If you want to fabricate some type of bridge or large shelf, grab some rock and bond it the same way. You could bond the entire aquascape into one solid structure, but my preference is to keep the bottom layer stable, allowing me to change the configuration (above that layer) based on how the reef is growing. Flow is another factor that can't be ignored. If the rock structure blocks the flow, it may need to be changed for better results.

    Some choose to place the rockwork on the bottom of the tank and then add sand around it, essentially burying the rock entirely. I don't see any benefit from this. Some have even noted how smothered live rock turned sour and created a sulfur pocket in the sandbed. Additionally, rock on the bottom of the tank can still move laterally when sand is displaced, and the entire rock pile can begin to come down which may break some precious corals in the process. With the acrylic support system, all the rock is visible and functional, while completely invisible due to the sandbed. If a pump suddenly blows all the sandbed across the tank, the reef will still be standing where it should be. Alternatively, the glass may get scratched when the rocks fall toward the walls of the tank -- a real risk.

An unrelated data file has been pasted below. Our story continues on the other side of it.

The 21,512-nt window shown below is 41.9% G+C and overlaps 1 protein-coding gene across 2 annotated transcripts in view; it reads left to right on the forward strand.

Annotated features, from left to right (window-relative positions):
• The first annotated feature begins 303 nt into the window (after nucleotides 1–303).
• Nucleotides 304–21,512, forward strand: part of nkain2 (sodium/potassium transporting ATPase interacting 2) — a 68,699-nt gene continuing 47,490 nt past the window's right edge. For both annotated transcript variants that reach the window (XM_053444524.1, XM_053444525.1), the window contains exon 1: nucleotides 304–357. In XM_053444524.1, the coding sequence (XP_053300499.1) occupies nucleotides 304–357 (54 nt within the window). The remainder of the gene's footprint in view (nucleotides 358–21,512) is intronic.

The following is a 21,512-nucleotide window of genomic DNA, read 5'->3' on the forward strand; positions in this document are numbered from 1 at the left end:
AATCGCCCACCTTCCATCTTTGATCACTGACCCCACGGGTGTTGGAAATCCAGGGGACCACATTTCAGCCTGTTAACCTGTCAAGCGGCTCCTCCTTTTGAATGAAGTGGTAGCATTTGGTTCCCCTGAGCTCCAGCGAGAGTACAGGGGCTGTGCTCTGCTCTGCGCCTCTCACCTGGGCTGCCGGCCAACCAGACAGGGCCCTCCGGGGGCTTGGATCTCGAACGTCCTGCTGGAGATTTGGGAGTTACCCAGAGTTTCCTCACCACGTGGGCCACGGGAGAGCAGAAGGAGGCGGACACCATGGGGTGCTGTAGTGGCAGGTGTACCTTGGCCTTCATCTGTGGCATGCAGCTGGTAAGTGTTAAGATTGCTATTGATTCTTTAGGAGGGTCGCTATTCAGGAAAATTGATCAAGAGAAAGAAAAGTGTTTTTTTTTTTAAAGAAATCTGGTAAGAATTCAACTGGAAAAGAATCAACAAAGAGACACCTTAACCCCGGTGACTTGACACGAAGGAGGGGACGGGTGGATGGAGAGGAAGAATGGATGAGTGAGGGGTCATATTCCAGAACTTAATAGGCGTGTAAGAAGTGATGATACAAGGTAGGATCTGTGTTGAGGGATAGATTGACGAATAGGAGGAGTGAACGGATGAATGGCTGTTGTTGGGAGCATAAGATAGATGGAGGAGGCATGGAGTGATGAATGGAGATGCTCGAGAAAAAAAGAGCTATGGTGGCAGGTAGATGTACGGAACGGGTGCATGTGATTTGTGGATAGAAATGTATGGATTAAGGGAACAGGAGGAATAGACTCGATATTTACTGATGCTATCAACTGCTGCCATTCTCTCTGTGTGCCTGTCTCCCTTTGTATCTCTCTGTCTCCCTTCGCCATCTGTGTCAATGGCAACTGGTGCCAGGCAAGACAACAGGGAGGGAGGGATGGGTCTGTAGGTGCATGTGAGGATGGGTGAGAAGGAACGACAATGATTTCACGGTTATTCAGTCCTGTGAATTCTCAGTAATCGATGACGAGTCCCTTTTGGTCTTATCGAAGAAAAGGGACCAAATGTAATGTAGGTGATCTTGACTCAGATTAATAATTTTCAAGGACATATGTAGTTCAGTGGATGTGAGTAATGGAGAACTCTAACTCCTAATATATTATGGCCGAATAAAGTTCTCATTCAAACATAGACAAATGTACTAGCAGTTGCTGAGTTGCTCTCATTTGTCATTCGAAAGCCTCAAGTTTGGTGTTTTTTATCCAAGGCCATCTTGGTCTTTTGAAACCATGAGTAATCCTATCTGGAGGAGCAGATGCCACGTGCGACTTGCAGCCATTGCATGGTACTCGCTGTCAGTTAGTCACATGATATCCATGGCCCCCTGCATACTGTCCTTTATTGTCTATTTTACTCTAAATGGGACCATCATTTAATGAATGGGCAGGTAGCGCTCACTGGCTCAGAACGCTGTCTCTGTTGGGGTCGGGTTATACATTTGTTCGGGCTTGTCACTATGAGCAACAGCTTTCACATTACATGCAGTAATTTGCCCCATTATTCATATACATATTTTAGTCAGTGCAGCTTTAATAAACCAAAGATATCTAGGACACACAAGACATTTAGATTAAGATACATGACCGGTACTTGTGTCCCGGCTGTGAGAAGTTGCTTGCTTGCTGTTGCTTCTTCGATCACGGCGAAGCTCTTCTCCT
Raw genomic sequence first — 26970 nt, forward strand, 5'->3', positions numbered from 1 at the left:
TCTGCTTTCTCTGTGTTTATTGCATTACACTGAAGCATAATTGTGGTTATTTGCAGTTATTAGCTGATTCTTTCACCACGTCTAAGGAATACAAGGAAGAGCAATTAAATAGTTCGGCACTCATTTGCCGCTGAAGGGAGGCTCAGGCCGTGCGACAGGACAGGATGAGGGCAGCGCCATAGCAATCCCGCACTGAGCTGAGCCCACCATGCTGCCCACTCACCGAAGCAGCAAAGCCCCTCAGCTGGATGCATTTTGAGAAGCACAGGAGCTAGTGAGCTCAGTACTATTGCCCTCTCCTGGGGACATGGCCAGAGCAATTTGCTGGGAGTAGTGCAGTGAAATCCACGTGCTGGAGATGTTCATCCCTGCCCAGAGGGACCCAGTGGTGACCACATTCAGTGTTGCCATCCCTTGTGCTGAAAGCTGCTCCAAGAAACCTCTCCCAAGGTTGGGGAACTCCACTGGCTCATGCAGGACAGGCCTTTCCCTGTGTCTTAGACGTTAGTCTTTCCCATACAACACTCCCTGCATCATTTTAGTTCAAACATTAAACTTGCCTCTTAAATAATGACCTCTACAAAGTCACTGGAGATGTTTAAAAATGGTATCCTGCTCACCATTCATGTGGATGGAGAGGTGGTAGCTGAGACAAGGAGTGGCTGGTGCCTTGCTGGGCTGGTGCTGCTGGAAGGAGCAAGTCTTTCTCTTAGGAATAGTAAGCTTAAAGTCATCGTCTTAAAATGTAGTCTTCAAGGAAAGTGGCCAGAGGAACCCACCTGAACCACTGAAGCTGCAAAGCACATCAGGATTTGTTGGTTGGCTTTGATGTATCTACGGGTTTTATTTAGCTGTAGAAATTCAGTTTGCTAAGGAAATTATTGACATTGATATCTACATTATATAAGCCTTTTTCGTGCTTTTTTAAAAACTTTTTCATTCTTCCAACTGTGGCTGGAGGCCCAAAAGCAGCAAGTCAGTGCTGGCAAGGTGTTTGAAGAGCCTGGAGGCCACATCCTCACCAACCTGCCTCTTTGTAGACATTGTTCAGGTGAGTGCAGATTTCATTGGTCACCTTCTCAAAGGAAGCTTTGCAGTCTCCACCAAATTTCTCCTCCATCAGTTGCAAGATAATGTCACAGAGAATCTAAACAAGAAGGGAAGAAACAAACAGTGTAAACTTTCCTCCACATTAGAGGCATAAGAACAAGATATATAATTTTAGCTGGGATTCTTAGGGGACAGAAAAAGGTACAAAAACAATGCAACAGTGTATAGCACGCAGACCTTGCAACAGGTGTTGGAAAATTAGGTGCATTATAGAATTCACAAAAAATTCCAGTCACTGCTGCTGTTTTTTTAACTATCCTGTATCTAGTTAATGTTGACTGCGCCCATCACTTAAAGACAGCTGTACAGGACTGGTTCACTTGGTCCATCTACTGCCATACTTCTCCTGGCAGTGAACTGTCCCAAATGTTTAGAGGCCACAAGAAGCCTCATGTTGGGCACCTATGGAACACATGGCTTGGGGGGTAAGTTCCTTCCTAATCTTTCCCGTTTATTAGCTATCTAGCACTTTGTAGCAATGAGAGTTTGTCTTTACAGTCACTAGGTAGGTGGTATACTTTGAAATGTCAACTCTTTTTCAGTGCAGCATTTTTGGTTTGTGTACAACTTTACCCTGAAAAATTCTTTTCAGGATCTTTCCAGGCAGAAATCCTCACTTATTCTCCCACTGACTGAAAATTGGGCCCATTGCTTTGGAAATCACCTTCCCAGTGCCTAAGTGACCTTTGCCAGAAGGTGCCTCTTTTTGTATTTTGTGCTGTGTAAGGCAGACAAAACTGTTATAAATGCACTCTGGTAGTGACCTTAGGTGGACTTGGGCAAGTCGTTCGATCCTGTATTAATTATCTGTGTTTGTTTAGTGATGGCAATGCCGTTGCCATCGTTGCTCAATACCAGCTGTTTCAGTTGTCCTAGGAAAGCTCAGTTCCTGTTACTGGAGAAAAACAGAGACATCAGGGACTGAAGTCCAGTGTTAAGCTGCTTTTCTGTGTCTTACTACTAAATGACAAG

So let me get back to the sand war of 2011. My concern was that exposing live rock to air too long would cause cycling, and I wanted to avoid that at all costs. Cycling refers to the ammonia-nitrite-nitrate process that can take several weeks to complete. Instead, I wanted the rock placed in the tank and within a couple of days, the livestock. Water was added to the tank, high enough that it would keep the rock submerged. Surprisingly, I was unable to shift all the sand out of my way to place the first pad in the tank. My friend Wes was here to assist, and we tried all kinds of ways to work the pad down to the bottom of the tank, but it would not work. Eventually, I took off my shoes and socks, changed into some swim trunks, and started scooping all the wet sand out of the tank. At least 200 lbs of sand was removed. The rest was forced to one end, and finally a cleared area was ready to receive the rockwork pad. When all three were positioned where desired, the sand was then poured back into the tank. It was that night that I accidentally scratched the front panel of my beautiful brand new aquarium, and it literally broke my heart. I kept my arm between the glass and the bucket as I poured the sand out carefully, but the metal handle (where it hinges into the bucket) scored a horrific gouge in the glass in the process. Not some little nick. It was a big circular jagged squiggle in the glass. Besides marring the perfect glass pane, that is always where algae grows first and is difficult to erase because it is inside the scored spot. That was that, the damage was done, and I just had to live with it. How frustrating to do that on the very first day of the tank being set up though.